BY JENNIFER GAMBLE-THEARD, M.ED.
It’s a serious matter to know the history of African Americans. Or perhaps the alternative could be that the only account we have would be slavery and therefore no intellect to control our future.
Dr. Carter G. Woodson, the founder of Black History Week and the Study of African American Life and History (ASALH), wanted to ensure the physical and intellectual survival of the race within the broader society. He once said, “If a race has no history, it has no worthwhile tradition, it becomes a negligible factor in the thought of the world, and it stands in danger of being exterminated.”
There are many interesting little-known facts about the remarkable accomplishments achieved by enslaved people and their descendants. We must look beyond the presentations of the yearly historical figures and usual suspects who are showcased during Black History Month.
Especially for your information and knowledge, presented here are a few outstanding individuals who achieved above and beyond, but we just don’t hear that much about them.
Let’s look in the field of medicine at a little-known figure from the 1700s. An African born man by the name of Onesimus introduced the idea of vaccination to Puritan minister Cotton Mather about the tradition of inoculation that was practiced in his home region in Africa.
Together they began to inoculate soldiers thereby saving many lives. The medical community in Boston at that time did not trust African medical practices and ridiculed Onesimus and Mather.
Mather is a noted historical figure, but not much was ever mentioned about Onesimus. It wasn’t until 2016 that he was recognized as a medical hero in the Boston area.
Lewis Latimer was another African American pushed into the fringes of his profession. He along with Joseph Nichols invented the lightbulb with a carbon filament in 1881, which was an improvement on Thomas Edison’s original paper filament.
Also, Latimer supervised the installation of public electric lights in major American cities, but Edison gets most of the credit for inventing the light bulb.
We have Frederick McKinley Jones to thank for our fresh groceries, for he invented the air cooling units used in transport trucks in the 1920s. Phil Brooks, another African-American inventor received the first U.S. patent for the disposable syringe.
Those of you who are Omega Psi Phi Fraternity brothers may already know that their fraternity was the first to initiate a program by the name of Negro History and Literature Week in 1913. This is perhaps one of the biggest traditions ever started by a college fraternity thanks to Dr. Carter G. Woodson who was an Omega and suggested that the fraternity should give more attention to African-American life and history.
Maggie Walker of Richmond, Va., was the first female president of any bank in the United States. While other women were unable to make moves, she was making waves with her bank and newspaper publishing company.
Around the early 1900s, she achieved successes with the vision to make improvements in the way of life for African Americans and women by encouraging bank savings and her lending practices.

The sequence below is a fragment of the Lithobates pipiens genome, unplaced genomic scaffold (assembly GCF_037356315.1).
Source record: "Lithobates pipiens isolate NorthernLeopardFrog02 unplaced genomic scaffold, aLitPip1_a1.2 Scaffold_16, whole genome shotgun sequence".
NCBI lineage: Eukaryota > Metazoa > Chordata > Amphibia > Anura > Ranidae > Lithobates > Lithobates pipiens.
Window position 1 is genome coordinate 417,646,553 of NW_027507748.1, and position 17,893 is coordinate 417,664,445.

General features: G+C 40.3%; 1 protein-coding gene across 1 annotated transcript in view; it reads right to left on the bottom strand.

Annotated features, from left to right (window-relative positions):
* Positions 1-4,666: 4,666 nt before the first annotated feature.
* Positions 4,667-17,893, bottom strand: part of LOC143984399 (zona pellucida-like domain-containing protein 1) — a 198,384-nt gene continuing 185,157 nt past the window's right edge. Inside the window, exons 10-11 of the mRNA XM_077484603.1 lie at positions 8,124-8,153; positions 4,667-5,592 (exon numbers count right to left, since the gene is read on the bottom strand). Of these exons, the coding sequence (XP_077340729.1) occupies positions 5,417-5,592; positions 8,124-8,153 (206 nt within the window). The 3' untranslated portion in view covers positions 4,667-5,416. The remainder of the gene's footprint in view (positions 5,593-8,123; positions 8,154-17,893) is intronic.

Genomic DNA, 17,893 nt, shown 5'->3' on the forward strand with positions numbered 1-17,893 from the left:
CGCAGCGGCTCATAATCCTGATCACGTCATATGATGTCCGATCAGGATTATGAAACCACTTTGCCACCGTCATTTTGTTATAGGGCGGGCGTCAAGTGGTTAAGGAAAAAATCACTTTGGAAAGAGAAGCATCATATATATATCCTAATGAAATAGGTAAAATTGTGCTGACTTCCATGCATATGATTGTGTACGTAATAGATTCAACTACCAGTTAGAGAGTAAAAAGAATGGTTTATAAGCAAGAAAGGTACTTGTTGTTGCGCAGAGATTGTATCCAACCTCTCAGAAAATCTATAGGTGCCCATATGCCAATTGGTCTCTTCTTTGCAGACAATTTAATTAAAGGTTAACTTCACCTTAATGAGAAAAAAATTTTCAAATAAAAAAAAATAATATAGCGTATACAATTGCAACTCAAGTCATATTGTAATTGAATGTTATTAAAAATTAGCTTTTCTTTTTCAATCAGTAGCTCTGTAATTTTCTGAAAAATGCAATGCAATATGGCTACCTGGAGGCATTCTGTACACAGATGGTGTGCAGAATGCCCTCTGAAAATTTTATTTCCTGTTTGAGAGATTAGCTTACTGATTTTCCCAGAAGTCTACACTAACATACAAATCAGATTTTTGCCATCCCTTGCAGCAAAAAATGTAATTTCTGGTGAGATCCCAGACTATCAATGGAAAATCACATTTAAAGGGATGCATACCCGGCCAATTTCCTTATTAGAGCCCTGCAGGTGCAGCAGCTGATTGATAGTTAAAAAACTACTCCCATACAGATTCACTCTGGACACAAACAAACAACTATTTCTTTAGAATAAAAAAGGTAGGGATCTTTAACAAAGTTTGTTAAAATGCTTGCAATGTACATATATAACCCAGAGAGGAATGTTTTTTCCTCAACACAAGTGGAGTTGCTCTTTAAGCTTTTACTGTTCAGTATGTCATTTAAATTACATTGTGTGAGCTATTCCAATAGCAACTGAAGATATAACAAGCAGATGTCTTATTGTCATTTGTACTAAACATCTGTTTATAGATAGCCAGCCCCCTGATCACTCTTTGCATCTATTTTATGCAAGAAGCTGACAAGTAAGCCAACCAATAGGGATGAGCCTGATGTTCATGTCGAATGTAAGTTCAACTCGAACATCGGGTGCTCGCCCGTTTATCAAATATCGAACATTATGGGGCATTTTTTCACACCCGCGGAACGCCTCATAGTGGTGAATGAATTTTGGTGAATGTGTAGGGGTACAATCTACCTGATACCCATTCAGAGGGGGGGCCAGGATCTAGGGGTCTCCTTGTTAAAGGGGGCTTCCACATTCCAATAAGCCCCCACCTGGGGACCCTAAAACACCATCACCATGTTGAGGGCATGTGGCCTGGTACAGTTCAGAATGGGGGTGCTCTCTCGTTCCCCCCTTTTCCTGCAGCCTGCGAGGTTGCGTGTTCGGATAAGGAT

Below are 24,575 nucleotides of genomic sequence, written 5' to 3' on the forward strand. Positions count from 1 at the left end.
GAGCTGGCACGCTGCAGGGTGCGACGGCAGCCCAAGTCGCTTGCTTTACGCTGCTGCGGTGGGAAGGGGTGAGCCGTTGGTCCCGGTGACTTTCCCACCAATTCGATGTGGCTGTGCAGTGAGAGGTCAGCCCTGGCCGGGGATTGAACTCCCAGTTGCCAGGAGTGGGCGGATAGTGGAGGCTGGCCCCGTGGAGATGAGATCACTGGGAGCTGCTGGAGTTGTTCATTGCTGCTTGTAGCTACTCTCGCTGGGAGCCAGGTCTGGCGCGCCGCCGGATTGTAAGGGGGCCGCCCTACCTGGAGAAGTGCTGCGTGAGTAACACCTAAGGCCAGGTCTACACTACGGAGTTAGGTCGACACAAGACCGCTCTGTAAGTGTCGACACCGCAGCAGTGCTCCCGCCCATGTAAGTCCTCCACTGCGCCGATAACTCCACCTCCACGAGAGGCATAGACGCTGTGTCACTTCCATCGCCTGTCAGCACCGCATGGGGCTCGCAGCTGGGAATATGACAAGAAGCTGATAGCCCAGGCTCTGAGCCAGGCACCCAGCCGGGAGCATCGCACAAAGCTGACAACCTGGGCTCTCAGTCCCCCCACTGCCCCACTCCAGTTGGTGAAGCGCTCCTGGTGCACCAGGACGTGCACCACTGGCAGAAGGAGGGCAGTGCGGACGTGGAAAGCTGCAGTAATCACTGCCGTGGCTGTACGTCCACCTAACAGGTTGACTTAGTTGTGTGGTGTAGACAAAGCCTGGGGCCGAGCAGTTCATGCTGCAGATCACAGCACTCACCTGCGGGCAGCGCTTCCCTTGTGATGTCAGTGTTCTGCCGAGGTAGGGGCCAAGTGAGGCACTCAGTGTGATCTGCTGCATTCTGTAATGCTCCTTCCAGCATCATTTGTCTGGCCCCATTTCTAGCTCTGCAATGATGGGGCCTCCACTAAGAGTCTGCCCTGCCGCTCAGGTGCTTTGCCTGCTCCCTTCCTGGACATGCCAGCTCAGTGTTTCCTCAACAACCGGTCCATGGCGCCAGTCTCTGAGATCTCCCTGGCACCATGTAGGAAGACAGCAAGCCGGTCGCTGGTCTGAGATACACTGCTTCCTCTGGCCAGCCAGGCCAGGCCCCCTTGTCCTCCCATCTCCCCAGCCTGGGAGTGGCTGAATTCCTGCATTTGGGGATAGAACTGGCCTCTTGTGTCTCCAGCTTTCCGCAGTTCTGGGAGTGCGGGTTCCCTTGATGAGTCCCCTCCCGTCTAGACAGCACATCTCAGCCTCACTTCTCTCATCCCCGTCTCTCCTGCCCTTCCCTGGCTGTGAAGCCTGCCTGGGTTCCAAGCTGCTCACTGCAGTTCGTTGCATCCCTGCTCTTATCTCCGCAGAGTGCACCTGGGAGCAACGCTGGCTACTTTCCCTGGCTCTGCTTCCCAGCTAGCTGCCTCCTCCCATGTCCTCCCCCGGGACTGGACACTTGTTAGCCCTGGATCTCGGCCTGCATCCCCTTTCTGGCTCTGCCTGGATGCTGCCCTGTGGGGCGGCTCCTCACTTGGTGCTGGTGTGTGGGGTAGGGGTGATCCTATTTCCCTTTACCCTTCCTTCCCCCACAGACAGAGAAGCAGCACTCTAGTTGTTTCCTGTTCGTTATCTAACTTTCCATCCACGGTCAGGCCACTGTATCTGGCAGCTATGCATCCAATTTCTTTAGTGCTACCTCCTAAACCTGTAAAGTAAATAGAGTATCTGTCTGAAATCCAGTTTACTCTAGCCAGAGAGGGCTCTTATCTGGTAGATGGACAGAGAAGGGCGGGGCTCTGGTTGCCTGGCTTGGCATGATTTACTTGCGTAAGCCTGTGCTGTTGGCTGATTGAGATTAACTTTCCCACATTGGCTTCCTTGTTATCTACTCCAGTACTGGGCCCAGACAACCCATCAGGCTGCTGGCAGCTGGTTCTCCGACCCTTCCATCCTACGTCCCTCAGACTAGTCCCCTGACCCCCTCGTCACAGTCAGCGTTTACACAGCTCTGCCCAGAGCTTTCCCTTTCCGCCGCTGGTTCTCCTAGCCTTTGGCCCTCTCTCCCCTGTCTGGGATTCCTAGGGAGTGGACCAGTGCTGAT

Back in 1939, Hattie McDaniel was the first African American to win an Oscar in the role of Best Supporting Actress for “Gone With The Wind.” She paved the way for many other black actors but had not been allowed to attend the premiere event of the movie due to Jim Crow laws in Atlanta.
Josephine Baker is another notable entertainer. Not only was she an iconic dancer and singer, but she was also a spy for the French military during World War II. Since the French adored and respected her, she moved to Paris and renounced her American citizenship.
Most noteworthy, nine months before Rosa Parks there was a young 15-year-old teenager named Claudette Colvin, who refused to give up her for seat to a white man on a public bus in Montgomery, Ala. Although she was ordered to get up, she refused as she thought about Sojourner Truth and Harriet Tubman. Just like Rosa Parks, she was arrested for the act of civil disobedience.
We must know about Benjamin Banneker, who taught himself astronomy and math and came to be known as America’s “first African-American man of science.” Banneker published almanacs that included astronomical calculations, weather conditions and tide tables, as well as poetry and writings on literature, medicine and politics. He was hired in 1791 to assist in surveying the territory for the nation’s new capital, Washington, D.C.
Those individuals mentioned are only a few of the vast number of African Americans who have contributed so much to the world, not just to be mentioned in Feb. There are facts relating to numerous achievements and contributions of the black community in both Africa and the Americas throughout the history of human civilization. ASALH continues to seek and share knowledge of our greatness.
Jennifer Gamble-Theard, M.Ed. is a retired Pinellas County educator in the study of history and language. She is also the historian for the St. Petersburg Branch of ASALH.